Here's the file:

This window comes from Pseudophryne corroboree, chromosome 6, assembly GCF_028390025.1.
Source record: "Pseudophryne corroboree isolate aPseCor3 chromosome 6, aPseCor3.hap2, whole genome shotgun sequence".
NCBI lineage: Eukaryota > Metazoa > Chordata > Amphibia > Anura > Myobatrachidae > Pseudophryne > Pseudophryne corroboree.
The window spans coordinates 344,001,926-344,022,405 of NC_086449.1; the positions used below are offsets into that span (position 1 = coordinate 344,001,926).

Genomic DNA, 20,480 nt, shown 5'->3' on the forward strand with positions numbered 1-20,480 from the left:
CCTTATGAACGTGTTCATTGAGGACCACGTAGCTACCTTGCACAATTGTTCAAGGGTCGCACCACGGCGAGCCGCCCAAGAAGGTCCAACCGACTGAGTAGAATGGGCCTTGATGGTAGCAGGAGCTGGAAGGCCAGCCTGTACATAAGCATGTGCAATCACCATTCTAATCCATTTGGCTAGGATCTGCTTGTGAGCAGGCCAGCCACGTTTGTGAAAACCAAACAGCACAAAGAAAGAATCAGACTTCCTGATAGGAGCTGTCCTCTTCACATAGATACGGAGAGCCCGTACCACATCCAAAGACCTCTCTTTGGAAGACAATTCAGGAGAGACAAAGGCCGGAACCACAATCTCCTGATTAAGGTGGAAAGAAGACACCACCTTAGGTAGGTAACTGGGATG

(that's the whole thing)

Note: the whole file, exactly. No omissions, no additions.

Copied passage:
This window comes from Pseudophryne corroboree, chromosome 6, assembly GCF_028390025.1.
Source record: "Pseudophryne corroboree isolate aPseCor3 chromosome 6, aPseCor3.hap2, whole genome shotgun sequence".
NCBI lineage: Eukaryota > Metazoa > Chordata > Amphibia > Anura > Myobatrachidae > Pseudophryne > Pseudophryne corroboree.
The window spans coordinates 344,001,926-344,022,405 of NC_086449.1; the positions used below are offsets into that span (position 1 = coordinate 344,001,926).

Genomic DNA, 20,480 nt, shown 5'->3' on the forward strand with positions numbered 1-20,480 from the left:
CCTTATGAACGTGTTCATTGAGGACCACGTAGCTACCTTGCACAATTGTTCAAGGGTCGCACCACGGCGAGCCGCCCAAGAAGGTCCAACCGACTGAGTAGAATGGGCCTTGATGGTAGCAGGAGCTGGAAGGCCAGCCTGTACATAAGCATGTGCAATCACCATTCTAATCCATTTGGCTAGGATCTGCTTGTGAGCAGGCCAGCCACGTTTGTGAAAACCAAACAGCACAAAGAAAGAATCAGACTTCCTGATAGGAGCTGTCCTCTTCACATAGATACGGAGAGCCCGTACCACATCCAAAGACCTCTCTTTGGAAGACAATTCAGGAGAGACAAAGGCCGGAACCACAATCTCCTGATTAAGGTGGAAAGAAGACACCACCTTAGGTAGGTAACTGGGATG